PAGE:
is Gandalf's Dwarvish name, meaning "Gray Man" or "Gray One". Originally, Tolkien translated this as "Staff Man", a reference to Gandalf's wizard staff. However, there were other wizards, and calling him "Grey One" would identify him more uniquely. Tolkien's writings that say "gray" are, as far as I can determine, later sources than those that say "staff". Tharkûn shows the exact same pattern as Nargûn, including being derived from an adjective.  Following the example of Narâg, Narag-zâram, and Nargûn, the indefinite, singular form is probably tharâk "gray".  It then takes composition form tharak and has the same -ûn "suffix of specificity" as Nargûn, causing the second vowel of the stem to be suppressed.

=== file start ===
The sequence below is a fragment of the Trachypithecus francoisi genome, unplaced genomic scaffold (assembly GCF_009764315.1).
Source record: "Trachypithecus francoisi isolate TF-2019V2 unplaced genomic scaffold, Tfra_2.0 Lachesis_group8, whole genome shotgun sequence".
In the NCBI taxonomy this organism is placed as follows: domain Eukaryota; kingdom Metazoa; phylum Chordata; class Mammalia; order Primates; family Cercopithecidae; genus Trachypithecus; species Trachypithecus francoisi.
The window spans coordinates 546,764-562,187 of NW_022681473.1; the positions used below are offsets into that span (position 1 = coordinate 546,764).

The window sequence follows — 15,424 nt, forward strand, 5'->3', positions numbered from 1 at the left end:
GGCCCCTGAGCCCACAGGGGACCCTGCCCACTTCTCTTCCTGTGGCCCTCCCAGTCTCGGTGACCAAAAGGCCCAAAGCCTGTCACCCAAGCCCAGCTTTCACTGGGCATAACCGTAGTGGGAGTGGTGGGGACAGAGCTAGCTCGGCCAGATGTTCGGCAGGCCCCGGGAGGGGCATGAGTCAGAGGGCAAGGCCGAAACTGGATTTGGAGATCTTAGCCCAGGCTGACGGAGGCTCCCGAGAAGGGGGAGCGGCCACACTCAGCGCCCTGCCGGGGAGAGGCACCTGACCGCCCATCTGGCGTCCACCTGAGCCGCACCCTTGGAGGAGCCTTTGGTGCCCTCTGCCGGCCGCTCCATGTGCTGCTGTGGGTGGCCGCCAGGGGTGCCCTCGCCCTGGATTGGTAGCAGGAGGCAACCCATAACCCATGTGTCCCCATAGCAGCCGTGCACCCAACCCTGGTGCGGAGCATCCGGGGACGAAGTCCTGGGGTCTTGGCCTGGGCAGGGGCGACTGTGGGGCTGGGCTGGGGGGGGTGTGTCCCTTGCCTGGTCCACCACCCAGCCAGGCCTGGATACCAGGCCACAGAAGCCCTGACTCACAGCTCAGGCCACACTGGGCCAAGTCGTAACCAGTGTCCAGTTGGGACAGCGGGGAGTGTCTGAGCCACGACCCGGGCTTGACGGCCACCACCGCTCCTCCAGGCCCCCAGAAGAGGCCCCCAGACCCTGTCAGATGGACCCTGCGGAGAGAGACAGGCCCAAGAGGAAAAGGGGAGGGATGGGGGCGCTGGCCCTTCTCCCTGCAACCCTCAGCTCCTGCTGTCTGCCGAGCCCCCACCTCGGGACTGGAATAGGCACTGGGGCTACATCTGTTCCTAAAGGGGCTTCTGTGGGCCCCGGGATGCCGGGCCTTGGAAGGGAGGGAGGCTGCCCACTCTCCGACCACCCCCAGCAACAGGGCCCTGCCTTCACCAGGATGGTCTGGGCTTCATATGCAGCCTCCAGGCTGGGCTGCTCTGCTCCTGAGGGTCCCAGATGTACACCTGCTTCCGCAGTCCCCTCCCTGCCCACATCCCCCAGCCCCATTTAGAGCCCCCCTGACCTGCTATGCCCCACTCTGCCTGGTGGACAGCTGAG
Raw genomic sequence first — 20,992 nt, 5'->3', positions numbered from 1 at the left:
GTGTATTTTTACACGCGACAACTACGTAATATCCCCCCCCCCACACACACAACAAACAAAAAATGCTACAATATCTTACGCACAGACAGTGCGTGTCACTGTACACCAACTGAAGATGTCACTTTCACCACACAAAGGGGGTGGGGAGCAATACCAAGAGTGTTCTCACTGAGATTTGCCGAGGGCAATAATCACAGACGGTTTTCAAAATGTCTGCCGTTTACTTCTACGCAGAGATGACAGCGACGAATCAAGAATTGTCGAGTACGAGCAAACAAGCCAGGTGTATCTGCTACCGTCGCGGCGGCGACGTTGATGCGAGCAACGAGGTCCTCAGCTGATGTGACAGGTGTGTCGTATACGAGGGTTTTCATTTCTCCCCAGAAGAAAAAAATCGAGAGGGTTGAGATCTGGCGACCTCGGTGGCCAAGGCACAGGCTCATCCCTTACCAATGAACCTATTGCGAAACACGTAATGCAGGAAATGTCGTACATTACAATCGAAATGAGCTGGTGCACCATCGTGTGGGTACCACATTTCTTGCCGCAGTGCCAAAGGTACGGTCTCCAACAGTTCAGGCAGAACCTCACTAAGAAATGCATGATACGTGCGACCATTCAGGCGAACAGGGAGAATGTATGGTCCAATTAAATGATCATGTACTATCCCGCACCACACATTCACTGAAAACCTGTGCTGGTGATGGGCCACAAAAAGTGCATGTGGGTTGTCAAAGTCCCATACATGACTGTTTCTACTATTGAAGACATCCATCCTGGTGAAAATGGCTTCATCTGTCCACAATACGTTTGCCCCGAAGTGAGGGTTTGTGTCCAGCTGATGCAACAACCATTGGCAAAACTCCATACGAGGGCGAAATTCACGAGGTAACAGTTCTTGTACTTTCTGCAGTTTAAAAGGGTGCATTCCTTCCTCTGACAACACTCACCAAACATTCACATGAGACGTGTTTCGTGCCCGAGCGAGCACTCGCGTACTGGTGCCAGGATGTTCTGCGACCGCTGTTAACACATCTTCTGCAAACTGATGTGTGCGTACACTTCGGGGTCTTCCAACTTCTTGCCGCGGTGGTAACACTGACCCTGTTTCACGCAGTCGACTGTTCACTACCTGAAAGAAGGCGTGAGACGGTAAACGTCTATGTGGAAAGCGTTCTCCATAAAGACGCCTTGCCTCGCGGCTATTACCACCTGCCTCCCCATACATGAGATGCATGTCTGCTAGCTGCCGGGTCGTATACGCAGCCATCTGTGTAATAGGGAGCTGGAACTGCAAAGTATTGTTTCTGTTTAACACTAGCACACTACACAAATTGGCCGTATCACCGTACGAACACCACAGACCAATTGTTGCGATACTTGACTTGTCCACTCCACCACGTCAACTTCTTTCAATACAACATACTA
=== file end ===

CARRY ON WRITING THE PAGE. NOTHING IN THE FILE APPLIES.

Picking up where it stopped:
Because Gandalf is a male being (or at least takes on a male, corporeal form) and the -ûn suffix differs from the -ân and -în of Gabilân and Nuluk-khizdîn, it could be a specifically masculine suffix form.  This lines up with the Adunaic affixe
-u(-), -û(-), and -ô(-), which are used to derive masculine nouns.

Tharkûn is, most likely, "Gray One" and singular, nominative, definite (proper noun).

The Lord of the Rings, The Two Towers, Book IV, ch 5
The Unfinished Tales, pg 353

Parma Eldalamberon XVII: Words, Phrases and Passages, pg 88